Happy Sunday!

I came across research published in the Journal for the Association of Consumer Research in 2017. The title of the study is “Brain Drain: The Mere Presence of One’s Own Smartphone Reduces Available Cognitive Capacity.” As soon as I read the title, I knew it was going to be an exciting read.

The researchers argue that the mere presence of a smartphone may occupy “limited-capacity cognitive resources, thereby leaving fewer resources available for other tasks and undercutting cognitive performance.”

In the experiment, the researchers randomly assigned participants into three groups. Group 1 placed their devices on their desk; Group 2, in their pocket or bag; and Group 3 in a separate room. Precipitants were then asked to undertake several cognitive capacity tests, to test things like working memory capacity and fluid intelligence.

The results show that precipitants who left their phones in other rooms scored highest in the cognitive tests, while those who kept their phones on their desk scored lowest. Although none of the participants used their phones during the experiment, the research showed that proximity to your phone shows a decline in participants’ cognitive ability.

The paper concludes that even when people are successful at maintaining sustained attention, i.e. they can successfully avoid the temptation to check their phones, the mere presence of the device reduces their available cognitive capacity.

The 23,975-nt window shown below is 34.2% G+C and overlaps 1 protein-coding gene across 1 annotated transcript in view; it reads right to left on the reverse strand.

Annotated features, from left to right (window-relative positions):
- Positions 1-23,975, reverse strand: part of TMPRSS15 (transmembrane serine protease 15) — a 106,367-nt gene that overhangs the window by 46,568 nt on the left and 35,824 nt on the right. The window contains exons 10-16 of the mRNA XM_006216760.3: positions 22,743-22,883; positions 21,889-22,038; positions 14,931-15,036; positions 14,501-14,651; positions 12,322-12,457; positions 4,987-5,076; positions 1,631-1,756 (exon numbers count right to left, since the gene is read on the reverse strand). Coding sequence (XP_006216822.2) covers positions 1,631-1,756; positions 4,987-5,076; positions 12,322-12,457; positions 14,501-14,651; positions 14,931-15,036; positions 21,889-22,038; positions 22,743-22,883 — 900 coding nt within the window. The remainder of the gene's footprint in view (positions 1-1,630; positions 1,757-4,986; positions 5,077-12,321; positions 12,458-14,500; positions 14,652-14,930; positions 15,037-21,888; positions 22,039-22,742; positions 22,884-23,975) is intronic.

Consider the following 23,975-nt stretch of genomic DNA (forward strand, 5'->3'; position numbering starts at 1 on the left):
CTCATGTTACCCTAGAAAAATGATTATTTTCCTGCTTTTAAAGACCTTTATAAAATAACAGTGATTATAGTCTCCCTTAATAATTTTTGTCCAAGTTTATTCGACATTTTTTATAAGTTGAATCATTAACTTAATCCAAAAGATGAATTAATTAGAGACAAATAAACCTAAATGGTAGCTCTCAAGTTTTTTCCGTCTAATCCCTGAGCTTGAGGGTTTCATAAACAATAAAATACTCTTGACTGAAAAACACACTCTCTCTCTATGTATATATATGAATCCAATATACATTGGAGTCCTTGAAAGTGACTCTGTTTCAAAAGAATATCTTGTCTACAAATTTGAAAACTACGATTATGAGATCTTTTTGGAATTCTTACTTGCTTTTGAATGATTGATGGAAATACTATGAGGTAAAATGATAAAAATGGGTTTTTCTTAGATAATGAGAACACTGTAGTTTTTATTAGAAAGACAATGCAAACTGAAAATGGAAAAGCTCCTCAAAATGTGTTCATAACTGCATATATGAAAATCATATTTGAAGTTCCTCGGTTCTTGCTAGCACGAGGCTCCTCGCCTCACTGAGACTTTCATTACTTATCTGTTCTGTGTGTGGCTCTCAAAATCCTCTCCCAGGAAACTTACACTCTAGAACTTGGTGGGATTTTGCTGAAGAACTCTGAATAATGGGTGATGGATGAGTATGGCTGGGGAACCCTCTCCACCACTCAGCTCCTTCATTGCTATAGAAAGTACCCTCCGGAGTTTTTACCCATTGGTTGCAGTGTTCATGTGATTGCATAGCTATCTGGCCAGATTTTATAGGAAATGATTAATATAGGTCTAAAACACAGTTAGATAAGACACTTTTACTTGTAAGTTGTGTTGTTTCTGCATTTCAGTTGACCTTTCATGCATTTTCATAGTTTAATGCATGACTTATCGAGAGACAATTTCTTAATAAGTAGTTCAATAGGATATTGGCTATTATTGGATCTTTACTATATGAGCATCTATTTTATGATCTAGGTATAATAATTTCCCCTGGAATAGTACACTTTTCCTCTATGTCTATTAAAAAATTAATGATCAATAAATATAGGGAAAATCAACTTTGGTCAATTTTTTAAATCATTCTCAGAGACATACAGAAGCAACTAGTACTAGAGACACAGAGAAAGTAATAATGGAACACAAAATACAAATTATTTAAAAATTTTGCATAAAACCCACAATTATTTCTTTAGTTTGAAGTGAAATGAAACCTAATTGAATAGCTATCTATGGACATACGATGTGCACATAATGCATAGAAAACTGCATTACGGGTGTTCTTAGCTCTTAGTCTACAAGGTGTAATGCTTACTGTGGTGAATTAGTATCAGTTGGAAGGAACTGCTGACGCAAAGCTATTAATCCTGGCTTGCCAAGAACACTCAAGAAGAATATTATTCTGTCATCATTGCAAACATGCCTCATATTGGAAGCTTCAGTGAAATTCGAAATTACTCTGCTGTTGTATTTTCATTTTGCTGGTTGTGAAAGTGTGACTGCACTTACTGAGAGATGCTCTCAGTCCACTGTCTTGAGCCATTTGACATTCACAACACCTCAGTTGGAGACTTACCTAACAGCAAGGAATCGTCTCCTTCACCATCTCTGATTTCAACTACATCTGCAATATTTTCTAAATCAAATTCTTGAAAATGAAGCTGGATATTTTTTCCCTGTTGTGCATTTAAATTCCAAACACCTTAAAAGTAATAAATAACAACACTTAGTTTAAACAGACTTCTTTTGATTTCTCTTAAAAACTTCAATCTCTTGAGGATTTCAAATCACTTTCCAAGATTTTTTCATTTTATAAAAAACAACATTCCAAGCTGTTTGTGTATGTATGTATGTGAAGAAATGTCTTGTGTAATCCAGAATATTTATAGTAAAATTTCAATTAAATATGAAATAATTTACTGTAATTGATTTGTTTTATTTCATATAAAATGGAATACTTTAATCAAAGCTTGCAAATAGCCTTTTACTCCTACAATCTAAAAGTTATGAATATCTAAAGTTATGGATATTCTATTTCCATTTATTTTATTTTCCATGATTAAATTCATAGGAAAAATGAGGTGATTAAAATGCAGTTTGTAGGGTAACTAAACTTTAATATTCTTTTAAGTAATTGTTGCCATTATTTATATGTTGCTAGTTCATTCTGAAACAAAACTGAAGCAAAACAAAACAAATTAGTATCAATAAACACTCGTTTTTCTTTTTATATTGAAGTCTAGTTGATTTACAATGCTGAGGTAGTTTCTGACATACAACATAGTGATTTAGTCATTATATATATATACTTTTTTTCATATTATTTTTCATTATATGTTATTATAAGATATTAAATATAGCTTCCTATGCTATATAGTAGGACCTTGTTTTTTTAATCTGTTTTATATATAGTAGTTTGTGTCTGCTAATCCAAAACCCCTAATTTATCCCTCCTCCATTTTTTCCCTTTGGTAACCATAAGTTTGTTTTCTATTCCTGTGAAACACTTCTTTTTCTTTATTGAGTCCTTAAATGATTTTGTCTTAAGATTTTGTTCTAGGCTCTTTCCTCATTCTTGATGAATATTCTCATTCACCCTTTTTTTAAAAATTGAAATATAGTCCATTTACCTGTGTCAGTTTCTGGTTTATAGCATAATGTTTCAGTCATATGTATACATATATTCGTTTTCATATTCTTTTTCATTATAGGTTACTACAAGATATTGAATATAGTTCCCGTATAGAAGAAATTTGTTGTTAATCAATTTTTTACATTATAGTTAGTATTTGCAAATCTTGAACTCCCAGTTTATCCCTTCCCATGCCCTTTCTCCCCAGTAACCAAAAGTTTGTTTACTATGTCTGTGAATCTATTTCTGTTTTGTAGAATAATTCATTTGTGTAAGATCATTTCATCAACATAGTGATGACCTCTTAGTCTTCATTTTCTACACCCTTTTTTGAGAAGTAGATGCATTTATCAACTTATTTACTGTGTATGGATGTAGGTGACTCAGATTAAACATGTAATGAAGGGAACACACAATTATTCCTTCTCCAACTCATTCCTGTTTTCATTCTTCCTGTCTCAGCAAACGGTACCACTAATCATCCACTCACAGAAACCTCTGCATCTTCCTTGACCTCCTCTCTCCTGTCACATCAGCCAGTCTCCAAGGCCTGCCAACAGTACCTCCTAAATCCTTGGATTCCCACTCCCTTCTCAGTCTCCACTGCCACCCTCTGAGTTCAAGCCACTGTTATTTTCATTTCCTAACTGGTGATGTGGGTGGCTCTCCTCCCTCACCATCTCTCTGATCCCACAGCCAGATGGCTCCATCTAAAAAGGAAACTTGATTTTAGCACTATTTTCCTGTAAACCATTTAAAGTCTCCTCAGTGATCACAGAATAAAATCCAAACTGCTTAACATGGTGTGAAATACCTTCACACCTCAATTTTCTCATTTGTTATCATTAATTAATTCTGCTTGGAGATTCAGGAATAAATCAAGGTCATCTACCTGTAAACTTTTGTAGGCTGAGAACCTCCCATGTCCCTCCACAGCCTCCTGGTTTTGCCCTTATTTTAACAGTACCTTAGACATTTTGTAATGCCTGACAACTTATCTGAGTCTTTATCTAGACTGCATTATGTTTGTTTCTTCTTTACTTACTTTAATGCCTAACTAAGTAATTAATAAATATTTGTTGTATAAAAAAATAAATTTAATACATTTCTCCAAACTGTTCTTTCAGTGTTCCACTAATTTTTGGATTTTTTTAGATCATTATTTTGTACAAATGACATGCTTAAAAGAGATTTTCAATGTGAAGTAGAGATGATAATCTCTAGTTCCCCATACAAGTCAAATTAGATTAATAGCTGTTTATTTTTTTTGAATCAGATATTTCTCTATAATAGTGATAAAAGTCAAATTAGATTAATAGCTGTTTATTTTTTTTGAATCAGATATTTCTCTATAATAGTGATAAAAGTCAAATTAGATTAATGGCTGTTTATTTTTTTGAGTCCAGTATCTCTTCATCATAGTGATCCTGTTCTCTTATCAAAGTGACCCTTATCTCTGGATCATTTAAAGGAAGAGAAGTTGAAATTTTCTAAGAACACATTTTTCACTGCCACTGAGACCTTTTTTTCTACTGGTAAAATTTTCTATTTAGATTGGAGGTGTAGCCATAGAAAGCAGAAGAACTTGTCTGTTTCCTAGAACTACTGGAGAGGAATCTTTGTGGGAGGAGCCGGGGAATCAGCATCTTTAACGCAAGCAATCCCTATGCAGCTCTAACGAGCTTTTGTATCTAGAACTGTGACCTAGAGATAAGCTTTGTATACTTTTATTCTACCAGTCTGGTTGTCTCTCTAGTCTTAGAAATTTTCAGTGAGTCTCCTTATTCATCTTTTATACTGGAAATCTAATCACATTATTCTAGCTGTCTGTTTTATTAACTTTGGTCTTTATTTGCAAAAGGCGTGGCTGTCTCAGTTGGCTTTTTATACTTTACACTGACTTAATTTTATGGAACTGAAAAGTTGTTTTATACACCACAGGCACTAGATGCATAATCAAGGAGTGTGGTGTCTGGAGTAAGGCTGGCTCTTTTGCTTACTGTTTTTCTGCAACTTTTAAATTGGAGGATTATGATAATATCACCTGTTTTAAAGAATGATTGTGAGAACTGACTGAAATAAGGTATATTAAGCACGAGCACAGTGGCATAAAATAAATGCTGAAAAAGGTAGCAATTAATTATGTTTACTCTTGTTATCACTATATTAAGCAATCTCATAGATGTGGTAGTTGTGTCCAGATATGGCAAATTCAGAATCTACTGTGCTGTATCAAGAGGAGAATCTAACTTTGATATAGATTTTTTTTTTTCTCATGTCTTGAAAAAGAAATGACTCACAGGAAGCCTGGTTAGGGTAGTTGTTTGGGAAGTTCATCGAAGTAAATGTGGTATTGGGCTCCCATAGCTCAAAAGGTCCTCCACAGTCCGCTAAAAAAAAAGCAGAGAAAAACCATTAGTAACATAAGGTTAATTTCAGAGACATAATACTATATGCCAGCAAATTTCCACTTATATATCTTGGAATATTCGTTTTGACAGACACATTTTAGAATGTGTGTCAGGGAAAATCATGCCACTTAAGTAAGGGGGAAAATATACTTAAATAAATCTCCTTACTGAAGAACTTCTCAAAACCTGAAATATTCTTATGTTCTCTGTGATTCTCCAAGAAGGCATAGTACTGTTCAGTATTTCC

Having smartphones in near us while working makes us stupid.

I have always understood that I’m more productive without my phone near me while working - even before having sight of the research. It’s why you’ll never catch my phone anywhere near me while I’m working.

My phone is always in the same place throughout the day and at night. On a shelf, along with my wallet and keys. It rarely ever makes an appearance in my room, which means my phone isn’t the first or last thing that I look at each day.

This way, my phone becomes a tool that I use deliberately. Not one that uses me, or has no concern for my attention, when a notification comes in.

If you want to get any serious amount of work done, keep your phones in another room away from reach. Because our smartphones ironically make stupid.

Have an awesome week ahead,
Samuel


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This Week's Wisdom

"“What we know at this point,” Shakya told NPR, “is that we have evidence that replacing your real-world relationships with social media use is detrimental to your well-being.”"

- In the book Digital Minimalism, by Cal Newport

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